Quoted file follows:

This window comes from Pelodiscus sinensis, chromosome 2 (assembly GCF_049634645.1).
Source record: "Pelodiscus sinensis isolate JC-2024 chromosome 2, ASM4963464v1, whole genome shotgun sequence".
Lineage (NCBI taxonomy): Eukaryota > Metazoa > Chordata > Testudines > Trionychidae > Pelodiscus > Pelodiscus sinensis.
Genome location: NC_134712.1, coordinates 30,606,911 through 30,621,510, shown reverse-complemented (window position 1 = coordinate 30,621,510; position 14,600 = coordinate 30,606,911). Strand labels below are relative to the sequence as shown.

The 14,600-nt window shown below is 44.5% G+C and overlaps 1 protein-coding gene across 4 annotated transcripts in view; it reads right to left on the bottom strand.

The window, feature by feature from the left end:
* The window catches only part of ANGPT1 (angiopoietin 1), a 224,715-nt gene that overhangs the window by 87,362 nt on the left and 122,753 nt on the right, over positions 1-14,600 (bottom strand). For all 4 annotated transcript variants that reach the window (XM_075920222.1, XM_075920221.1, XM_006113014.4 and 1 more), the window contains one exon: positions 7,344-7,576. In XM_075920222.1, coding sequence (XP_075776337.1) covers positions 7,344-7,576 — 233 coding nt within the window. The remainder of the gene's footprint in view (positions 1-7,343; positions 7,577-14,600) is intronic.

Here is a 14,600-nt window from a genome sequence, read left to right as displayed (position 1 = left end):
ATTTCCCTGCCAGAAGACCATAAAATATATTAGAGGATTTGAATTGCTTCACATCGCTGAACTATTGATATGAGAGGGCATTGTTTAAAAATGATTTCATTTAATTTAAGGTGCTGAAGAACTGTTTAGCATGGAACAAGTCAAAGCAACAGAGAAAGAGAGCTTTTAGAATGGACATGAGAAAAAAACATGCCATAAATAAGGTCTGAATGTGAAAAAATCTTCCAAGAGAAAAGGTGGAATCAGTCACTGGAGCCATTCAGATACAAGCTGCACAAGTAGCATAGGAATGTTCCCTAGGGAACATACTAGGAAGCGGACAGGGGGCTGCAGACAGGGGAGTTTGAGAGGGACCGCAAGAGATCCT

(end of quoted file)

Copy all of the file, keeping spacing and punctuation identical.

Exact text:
This window comes from Pelodiscus sinensis, chromosome 2 (assembly GCF_049634645.1).
Source record: "Pelodiscus sinensis isolate JC-2024 chromosome 2, ASM4963464v1, whole genome shotgun sequence".
Lineage (NCBI taxonomy): Eukaryota > Metazoa > Chordata > Testudines > Trionychidae > Pelodiscus > Pelodiscus sinensis.
Genome location: NC_134712.1, coordinates 30,606,911 through 30,621,510, shown reverse-complemented (window position 1 = coordinate 30,621,510; position 14,600 = coordinate 30,606,911). Strand labels below are relative to the sequence as shown.

The 14,600-nt window shown below is 44.5% G+C and overlaps 1 protein-coding gene across 4 annotated transcripts in view; it reads right to left on the bottom strand.

The window, feature by feature from the left end:
* The window catches only part of ANGPT1 (angiopoietin 1), a 224,715-nt gene that overhangs the window by 87,362 nt on the left and 122,753 nt on the right, over positions 1-14,600 (bottom strand). For all 4 annotated transcript variants that reach the window (XM_075920222.1, XM_075920221.1, XM_006113014.4 and 1 more), the window contains one exon: positions 7,344-7,576. In XM_075920222.1, coding sequence (XP_075776337.1) covers positions 7,344-7,576 — 233 coding nt within the window. The remainder of the gene's footprint in view (positions 1-7,343; positions 7,577-14,600) is intronic.

Here is a 14,600-nt window from a genome sequence, read left to right as displayed (position 1 = left end):
ATTTCCCTGCCAGAAGACCATAAAATATATTAGAGGATTTGAATTGCTTCACATCGCTGAACTATTGATATGAGAGGGCATTGTTTAAAAATGATTTCATTTAATTTAAGGTGCTGAAGAACTGTTTAGCATGGAACAAGTCAAAGCAACAGAGAAAGAGAGCTTTTAGAATGGACATGAGAAAAAAACATGCCATAAATAAGGTCTGAATGTGAAAAAATCTTCCAAGAGAAAAGGTGGAATCAGTCACTGGAGCCATTCAGATACAAGCTGCACAAGTAGCATAGGAATGTTCCCTAGGGAACATACTAGGAAGCGGACAGGGGGCTGCAGACAGGGGAGTTTGAGAGGGACCGCAAGAGATCCT